Interview John Myles White , Machine Learning for Hackers

Here is an interview with one of the younger researchers  and rock stars of the R Project, John Myles White,  co-author of Machine Learning for Hackers.

Ajay- What inspired you guys to write Machine Learning for Hackers. What has been the public response to the book. Are you planning to write a second edition or a next book?

John-We decided to write Machine Learning for Hackers because there were so many people interested in learning more about Machine Learning who found the standard textbooks a little difficult to understand, either because they lacked the mathematical background expected of readers or because it wasn’t clear how to translate the mathematical definitions in those books into usable programs. Most Machine Learning books are written for audiences who will not only be using Machine Learning techniques in their applied work, but also actively inventing new Machine Learning algorithms. The amount of information needed to do both can be daunting, because, as one friend pointed out, it’s similar to insisting that everyone learn how to build a compiler before they can start to program. For most people, it’s better to let them try out programming and get a taste for it before you teach them about the nuts and bolts of compiler design. If they like programming, they can delve into the details later.

We once said that Machine Learning for Hackers  is supposed to be a chemistry set for Machine Learning and I still think that’s the right description: it’s meant to get readers excited about Machine Learning and hopefully expose them to enough ideas and tools that they can start to explore on their own more effectively. It’s like a warmup for standard academic books like Bishop’s.
The public response to the book has been phenomenal. It’s been amazing to see how many people have bought the book and how many people have told us they found it helpful. Even friends with substantial expertise in statistics have said they’ve found a few nuggets of new information in the book, especially regarding text analysis and social network analysis — topics that Drew and I spend a lot of time thinking about, but are not thoroughly covered in standard statistics and Machine Learning  undergraduate curricula.
I hope we write a second edition. It was our first book and we learned a ton about how to write at length from the experience. I’m about to announce later this week that I’m writing a second book, which will be a very short eBook for O’Reilly. Stay tuned for details.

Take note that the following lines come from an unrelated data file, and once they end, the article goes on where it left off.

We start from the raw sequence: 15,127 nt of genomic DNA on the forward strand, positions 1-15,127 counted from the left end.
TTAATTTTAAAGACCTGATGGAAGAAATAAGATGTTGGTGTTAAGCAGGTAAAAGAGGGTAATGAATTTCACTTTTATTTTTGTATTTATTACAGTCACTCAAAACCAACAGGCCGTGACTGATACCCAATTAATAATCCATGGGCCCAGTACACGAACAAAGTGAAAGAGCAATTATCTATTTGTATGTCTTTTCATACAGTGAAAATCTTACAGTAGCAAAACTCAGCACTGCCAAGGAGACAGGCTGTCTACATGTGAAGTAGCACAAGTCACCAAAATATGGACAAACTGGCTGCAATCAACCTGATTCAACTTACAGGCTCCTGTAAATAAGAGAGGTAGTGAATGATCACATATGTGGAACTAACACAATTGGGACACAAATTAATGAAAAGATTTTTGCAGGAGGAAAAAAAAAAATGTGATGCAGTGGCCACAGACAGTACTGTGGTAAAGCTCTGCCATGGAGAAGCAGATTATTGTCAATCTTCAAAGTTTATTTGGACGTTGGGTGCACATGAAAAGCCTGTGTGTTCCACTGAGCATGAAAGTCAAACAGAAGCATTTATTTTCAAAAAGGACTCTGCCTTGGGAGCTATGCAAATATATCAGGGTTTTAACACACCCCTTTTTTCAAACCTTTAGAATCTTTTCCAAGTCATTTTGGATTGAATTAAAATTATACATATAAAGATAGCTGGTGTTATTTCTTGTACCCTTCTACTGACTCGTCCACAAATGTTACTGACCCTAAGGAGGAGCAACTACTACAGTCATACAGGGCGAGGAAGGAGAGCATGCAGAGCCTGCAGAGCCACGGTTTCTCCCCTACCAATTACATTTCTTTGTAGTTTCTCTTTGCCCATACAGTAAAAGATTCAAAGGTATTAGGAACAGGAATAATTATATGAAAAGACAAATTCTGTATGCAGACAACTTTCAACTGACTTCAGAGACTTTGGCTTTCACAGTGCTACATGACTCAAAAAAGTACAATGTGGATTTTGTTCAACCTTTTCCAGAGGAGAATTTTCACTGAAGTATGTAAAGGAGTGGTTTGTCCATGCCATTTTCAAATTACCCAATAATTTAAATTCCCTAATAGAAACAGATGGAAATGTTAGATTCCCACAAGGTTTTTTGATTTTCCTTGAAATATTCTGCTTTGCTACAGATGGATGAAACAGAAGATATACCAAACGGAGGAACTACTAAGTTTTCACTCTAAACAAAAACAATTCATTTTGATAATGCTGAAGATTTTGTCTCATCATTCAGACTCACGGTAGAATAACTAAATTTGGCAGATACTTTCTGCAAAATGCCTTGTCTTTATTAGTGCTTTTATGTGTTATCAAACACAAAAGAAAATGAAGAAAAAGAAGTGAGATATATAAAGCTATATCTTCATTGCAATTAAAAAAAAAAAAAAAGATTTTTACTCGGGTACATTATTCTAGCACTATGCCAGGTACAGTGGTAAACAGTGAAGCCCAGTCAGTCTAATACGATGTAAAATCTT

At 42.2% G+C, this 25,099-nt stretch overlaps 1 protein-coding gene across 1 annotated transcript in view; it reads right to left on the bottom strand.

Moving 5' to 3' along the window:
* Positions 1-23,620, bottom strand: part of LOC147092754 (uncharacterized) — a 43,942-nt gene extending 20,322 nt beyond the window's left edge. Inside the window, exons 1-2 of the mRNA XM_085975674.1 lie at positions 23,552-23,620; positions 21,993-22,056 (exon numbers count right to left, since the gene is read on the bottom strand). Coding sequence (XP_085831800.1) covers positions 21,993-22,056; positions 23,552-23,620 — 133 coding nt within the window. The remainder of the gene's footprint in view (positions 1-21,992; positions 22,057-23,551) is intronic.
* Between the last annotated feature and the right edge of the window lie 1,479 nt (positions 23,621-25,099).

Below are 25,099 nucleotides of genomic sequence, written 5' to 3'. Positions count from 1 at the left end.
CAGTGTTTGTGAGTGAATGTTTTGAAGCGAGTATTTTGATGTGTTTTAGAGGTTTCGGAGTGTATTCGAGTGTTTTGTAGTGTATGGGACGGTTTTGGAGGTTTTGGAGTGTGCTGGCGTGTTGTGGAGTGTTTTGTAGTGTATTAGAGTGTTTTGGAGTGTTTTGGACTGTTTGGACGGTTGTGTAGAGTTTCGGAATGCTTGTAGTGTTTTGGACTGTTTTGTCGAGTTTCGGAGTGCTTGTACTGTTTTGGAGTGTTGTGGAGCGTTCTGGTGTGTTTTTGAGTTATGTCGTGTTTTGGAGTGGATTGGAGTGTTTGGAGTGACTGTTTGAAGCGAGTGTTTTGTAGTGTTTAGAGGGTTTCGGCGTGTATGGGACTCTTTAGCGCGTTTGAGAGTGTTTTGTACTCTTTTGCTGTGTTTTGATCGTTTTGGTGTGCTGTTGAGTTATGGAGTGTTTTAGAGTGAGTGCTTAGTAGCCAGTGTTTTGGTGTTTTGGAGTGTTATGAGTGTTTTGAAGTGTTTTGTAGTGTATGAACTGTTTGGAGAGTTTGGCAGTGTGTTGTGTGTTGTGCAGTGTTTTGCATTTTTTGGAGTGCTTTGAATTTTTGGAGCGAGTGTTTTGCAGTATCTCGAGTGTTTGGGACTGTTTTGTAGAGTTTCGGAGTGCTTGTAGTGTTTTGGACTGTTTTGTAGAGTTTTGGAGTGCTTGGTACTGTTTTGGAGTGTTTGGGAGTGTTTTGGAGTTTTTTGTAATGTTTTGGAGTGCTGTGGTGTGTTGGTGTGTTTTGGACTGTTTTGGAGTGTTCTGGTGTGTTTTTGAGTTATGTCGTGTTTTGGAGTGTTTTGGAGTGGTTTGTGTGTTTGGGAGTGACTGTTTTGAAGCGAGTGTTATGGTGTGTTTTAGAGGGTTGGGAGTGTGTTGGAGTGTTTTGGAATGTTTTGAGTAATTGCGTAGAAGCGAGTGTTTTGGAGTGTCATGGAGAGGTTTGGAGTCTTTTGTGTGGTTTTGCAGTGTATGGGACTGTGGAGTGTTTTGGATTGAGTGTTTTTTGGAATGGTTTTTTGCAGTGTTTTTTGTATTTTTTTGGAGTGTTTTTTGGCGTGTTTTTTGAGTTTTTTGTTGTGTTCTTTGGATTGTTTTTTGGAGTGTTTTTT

Ajay-  What are the key things that a potential reader can learn from this book?

John- We cover most of the nuts and bolts of introductory statistics in our book: summary statistics, regression and classification using linear and logistic regression, PCA and k-Nearest Neighbors. We also cover topics that are less well known, but are as important: density plots vs. histograms, regularization, cross-validation, MDS, social network analysis and SVM’s. I hope a reader walks away from the book having a feel for what different basic algorithms do and why they work for some problems and not others. I also hope we do just a little to shift a future generation of modeling culture towards regularization and cross-validation.

Ajay- Describe your journey as a science student up till your Phd. What are you current research interests and what initiatives have you done with them?

John-As an undergraduate I studied math and neuroscience. I then took some time off and came back to do a Ph.D. in psychology, focusing on mathematical modeling of both the brain and behavior. There’s a rich tradition of machine learning and statistics in psychology, so I got increasingly interested in ML methods during my years as a grad student. I’m about to finish my Ph.D. this year. My research interests all fall under one heading: decision theory. I want to understand both how people make decisions (which is what psychology teaches us) and how they should make decisions (which is what statistics and ML teach us). My thesis is focused on how people make decisions when there are both short-term and long-term consequences to be considered. For non-psychologists, the classic example is probably the explore-exploit dilemma. I’ve been working to import more of the main ideas from stats and ML into psychology for modeling how real people handle that trade-off. For psychologists, the classic example is the Marshmallow experiment. Most of my research work has focused on the latter: what makes us patient and how can we measure patience?